NEW DELHI, Nov. 30, 2007 -- If you were a monkey and lived in New Delhi your mating call would sound like an off-key bugle and your home would be, well, everywhere: in the park, on the street, next to parliament -- pretty much any place you pleased.
There are anywhere from 10,000 to 20,000 monkeys in the capital, the government says. It's not a new problem, but the simian saturation recently turned deadly. Last month Deputy Mayor S.S. Bajwa, 52, said he was reading his morning papers when monkeys attacked him and he fell off his balcony, according to his family. He later died from his head wounds.
And a group of monkeys recently went on a rampage in the Shastri Park area of east New Delhi, trying to snatch infants before adults beat them back with sticks. Twenty-five people were injured.
"Two monkeys attacked me," 6-year-old Faizan said as he showed monkey bites on his leg that hadn't yet healed. "I had to go to the hospital."
After Bajwa's death the city found itself in the spotlight for not having solved a problem that's been around for years.
In 2002 the Delhi High Court demanded the city eliminate the marauding monkeys. By late 2006, the court was still on the city's case, reprimanding officials for not doing enough.
"If you can't control the monkeys, what can you do?" the court wrote acerbically.
But the problem is getting worse.
Looking for Food
Just a few years ago hunters said there were only 5,000 monkeys in New Delhi. But as the city expands (500,000 people move here every year), the monkeys' natural habitat shrinks.
"They attack because of food. Their targets are mainly schoolchildren, housewives," monkey hunter Rajat Bhargava told the BBC. "If you remove a few monkeys, more monkeys will breed."
And the monkeys are not afraid -- of anything.
Hindus worship the monkey god Hanuman, who represents courage, power and faith. And once to twice a week, many people consider it sacred to feed the monkeys. But the animals are not very good at keeping appointment books, so on the other five days they scrounge for food. Everywhere.
They've raided police and train stations. Last year one sneaked into the international airport. They've scaled the fences of company headquarters and gnawed through electrical wires. And they've jumped through open windows to steal food. They were once even blamed for scattering top secret documents inside the Ministry of Defense.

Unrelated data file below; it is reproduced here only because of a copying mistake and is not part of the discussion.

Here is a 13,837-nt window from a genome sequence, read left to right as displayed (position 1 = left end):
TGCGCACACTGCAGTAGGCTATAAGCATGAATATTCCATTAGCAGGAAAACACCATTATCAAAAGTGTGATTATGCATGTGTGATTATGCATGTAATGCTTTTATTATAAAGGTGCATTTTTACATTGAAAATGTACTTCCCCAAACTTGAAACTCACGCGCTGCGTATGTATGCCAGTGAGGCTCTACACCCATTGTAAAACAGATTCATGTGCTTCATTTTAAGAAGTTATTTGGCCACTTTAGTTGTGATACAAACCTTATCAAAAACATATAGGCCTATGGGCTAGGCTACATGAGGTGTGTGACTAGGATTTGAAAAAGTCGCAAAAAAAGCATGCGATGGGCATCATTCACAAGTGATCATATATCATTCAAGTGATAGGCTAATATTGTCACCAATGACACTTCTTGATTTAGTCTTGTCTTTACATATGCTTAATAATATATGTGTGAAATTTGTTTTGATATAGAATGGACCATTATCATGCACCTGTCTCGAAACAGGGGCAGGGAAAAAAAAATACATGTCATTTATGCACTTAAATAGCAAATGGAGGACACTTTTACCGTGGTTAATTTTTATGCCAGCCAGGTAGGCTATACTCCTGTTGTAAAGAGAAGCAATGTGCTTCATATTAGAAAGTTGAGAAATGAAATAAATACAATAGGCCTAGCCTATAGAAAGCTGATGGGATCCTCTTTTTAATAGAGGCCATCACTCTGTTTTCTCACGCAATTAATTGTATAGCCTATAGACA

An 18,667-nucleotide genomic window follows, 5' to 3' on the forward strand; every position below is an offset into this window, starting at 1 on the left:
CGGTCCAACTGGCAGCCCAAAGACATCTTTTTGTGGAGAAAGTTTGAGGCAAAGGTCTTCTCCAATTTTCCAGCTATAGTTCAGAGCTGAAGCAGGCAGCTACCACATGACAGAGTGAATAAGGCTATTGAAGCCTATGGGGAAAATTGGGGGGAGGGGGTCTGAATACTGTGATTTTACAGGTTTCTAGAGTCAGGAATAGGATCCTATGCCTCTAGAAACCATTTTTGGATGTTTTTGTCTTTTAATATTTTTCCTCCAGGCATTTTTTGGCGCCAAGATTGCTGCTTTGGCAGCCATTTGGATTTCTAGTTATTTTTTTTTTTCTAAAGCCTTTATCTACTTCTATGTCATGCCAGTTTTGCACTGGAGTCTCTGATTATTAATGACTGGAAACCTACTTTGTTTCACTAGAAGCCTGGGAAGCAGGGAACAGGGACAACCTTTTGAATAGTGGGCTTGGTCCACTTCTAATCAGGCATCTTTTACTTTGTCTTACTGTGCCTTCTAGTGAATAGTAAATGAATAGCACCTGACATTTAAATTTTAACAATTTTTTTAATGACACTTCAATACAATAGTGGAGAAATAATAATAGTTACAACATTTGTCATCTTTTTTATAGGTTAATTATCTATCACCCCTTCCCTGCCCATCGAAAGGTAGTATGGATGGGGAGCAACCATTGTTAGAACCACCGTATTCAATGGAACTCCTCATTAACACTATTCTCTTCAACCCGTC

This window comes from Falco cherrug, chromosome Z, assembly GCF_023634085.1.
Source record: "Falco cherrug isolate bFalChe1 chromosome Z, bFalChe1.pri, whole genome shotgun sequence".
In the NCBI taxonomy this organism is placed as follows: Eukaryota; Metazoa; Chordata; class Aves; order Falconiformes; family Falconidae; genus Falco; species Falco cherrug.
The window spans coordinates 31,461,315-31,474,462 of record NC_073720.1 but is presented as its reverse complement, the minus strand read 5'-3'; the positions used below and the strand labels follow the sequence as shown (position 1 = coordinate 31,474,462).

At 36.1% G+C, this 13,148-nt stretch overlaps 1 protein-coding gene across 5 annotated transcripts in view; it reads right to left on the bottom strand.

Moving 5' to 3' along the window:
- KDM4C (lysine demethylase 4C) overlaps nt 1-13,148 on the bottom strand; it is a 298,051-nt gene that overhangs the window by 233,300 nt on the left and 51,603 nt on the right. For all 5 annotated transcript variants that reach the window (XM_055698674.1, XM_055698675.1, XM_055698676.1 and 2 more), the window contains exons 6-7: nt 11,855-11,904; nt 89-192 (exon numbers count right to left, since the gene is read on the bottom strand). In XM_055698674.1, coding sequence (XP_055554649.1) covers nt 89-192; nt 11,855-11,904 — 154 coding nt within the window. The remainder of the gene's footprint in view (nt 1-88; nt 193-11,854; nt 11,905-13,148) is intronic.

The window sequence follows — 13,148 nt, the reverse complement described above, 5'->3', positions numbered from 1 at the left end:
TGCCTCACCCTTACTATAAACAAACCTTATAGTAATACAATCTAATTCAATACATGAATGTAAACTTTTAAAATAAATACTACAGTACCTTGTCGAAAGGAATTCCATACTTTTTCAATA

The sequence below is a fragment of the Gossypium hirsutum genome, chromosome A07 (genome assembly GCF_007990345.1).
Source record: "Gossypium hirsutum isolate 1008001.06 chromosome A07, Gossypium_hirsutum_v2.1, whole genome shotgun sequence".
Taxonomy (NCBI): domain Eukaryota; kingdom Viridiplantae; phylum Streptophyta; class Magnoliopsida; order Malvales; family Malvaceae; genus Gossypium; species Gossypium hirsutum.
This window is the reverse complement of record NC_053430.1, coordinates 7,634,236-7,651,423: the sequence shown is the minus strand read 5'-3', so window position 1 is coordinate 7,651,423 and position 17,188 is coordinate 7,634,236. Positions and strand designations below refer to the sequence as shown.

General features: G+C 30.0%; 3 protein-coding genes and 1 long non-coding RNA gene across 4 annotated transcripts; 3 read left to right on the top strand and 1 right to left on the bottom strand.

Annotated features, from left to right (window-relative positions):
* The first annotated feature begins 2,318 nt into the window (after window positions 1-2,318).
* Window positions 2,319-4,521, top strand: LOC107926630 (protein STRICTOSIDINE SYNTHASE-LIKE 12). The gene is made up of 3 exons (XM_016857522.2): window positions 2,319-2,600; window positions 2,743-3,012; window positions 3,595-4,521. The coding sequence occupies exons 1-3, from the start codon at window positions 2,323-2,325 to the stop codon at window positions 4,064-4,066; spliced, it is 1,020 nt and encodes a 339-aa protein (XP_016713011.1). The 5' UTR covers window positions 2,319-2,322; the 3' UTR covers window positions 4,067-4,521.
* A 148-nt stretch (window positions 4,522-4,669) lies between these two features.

Enter the Monkey Hunters
Recently, the city hired professional monkey hunters from southern India who send the monkeys to a cage at the edge of the city and then off into neighboring states.
"Since the monkey catchers from other states have been seen to be more efficient, we will most likely assign the teams from Assam a particular zone to catch monkeys in that area," the official who oversees the monkey hunting operation, Director of Veterinary Services Dr. R.B.S. Tyagi, told the Times of India. "The [city government] is also planning to form a monkey squad that will rush to a spot on receiving complaints of monkey menace."
V. Sankar Masthri, whose business card reads "Monkey, Dog Hunter," said he's caught about 40 monkeys since he arrived a few weeks ago. They're worth $11 each.
"I started hunting when I was 10 years old," he said as he proudly looks over the day's catch. "My father was a hunter. I enjoy my work."
Masthri denies claims by animal rights activists that the hunters abuse the animals. "They are like a god," he said.
But the monkeys he and his team have caged are obviously terrified by their captors. The babies hold tightly onto the bellies of their parents. The dominant male monkey tries to put himself between the entire group and the sticks the hunters use to poke them. And a few of the monkeys appear to be badly injured.
Many of the devout accuse the hunters of being too rough -- and of blasphemy.
"It's a disgrace," one priest in New Delhi said. "Nowhere in the world is the monkey worshipped as he is here."
In all, the city said the hunters for hire have caught nearly 1,500 monkeys since they arrived just a few months ago. The government is spending about $2.5 million to try and eliminate the monkey mayhem.
There's even a monkey arms race. The city has two larger, much more aggressive langur monkeys on its payroll to scare away the smaller rhesus macaque monkeys.
But for now, with no solution in sight, there's still an awful lot of monkey business in the capital.